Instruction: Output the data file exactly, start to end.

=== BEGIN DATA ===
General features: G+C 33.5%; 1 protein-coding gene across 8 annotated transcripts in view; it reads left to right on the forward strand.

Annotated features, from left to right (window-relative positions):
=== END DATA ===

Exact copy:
General features: G+C 33.5%; 1 protein-coding gene across 8 annotated transcripts in view; it reads left to right on the forward strand.

Annotated features, from left to right (window-relative positions):